Our research is strongly interdisciplinary. By definition, palaeoecology is interested in the interactions between organisms and their environment and hence ecology (especially plant ecology) is naturally a cognate discipline. We also interact with Quaternary science and sediments, bringing us into the orbit of geology and other geosciences. Our research on human impacts means we work with archaeologists, environmental historians and other social sciences, and our research on past climate is relevant for climatologists and climate (and earth system science) modellers.
Research in the ESSRC Palaeoecology Lab has always had a strong focus on the application of palaeoecological techniques to contemporary environmental issues and natural resource management. This has included the quantification of post-European environmental change (Mooney & Dodson, 2001; Dodson & Mooney, 2002), the application of pollen analysis to re-vegetation programs (Bennett & Mooney, 2003), and we have a particular research focus on several unresolved and contentious issues regarding the prehistory/history of fire in humid landscapes of eastern Australia. This ‘palaeofire’ focus has been hugely productive and it’s within this field that the UNSW Palaeoecology Lab has built a national and international reputation.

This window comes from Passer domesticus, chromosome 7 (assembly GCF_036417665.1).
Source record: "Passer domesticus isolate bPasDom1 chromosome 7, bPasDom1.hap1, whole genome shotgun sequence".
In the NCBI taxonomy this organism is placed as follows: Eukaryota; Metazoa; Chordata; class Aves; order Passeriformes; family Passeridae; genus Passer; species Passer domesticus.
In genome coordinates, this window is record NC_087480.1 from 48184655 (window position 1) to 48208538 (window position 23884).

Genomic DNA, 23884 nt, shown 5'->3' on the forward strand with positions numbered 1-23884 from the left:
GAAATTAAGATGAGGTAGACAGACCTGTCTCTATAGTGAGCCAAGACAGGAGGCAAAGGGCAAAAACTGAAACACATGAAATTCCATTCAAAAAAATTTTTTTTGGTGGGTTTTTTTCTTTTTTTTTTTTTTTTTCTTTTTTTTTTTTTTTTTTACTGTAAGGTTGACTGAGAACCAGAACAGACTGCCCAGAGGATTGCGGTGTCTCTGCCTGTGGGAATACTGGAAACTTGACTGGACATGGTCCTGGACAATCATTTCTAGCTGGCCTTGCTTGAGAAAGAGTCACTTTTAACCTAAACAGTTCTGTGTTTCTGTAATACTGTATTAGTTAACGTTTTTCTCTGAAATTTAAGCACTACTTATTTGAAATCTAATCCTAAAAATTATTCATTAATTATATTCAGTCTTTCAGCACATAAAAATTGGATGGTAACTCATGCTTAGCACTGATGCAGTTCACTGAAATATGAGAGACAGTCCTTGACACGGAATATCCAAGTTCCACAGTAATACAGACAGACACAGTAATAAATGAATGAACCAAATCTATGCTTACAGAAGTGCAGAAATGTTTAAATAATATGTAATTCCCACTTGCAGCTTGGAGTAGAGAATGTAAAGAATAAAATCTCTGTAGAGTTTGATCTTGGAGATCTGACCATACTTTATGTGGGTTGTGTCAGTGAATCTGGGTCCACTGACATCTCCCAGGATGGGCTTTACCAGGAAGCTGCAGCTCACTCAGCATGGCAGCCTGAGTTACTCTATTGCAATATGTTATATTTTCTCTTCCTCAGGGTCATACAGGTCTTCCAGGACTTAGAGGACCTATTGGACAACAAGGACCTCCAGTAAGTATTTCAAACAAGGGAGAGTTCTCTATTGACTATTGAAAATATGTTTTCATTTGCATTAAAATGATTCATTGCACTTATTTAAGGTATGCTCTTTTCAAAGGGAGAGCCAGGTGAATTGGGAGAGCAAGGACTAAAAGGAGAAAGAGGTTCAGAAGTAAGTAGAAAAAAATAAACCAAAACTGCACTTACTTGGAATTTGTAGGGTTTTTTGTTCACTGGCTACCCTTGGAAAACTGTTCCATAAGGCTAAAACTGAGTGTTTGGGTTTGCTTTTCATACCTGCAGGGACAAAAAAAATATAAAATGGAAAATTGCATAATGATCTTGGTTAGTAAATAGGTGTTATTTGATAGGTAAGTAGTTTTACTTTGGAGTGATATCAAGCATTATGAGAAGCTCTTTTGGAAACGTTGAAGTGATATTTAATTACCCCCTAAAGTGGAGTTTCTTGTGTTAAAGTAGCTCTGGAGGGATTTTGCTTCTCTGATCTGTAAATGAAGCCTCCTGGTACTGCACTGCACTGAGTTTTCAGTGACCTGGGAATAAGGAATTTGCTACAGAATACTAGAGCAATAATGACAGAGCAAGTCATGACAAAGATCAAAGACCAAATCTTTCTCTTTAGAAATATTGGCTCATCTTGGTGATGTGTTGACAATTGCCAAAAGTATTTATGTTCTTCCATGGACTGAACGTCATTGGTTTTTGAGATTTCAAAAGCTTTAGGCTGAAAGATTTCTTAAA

The Palaeoecology Lab is led by A/Prof. Scott Mooney. Scott is a geographer with a specialty in the research area of biogeography/Quaternary science. A selection of Scott's research is available here and in Google Scholar here.
If you're interested in the research undertaken in the PANGAE Palaeoecology Lab, please contact Scott on email@example.com.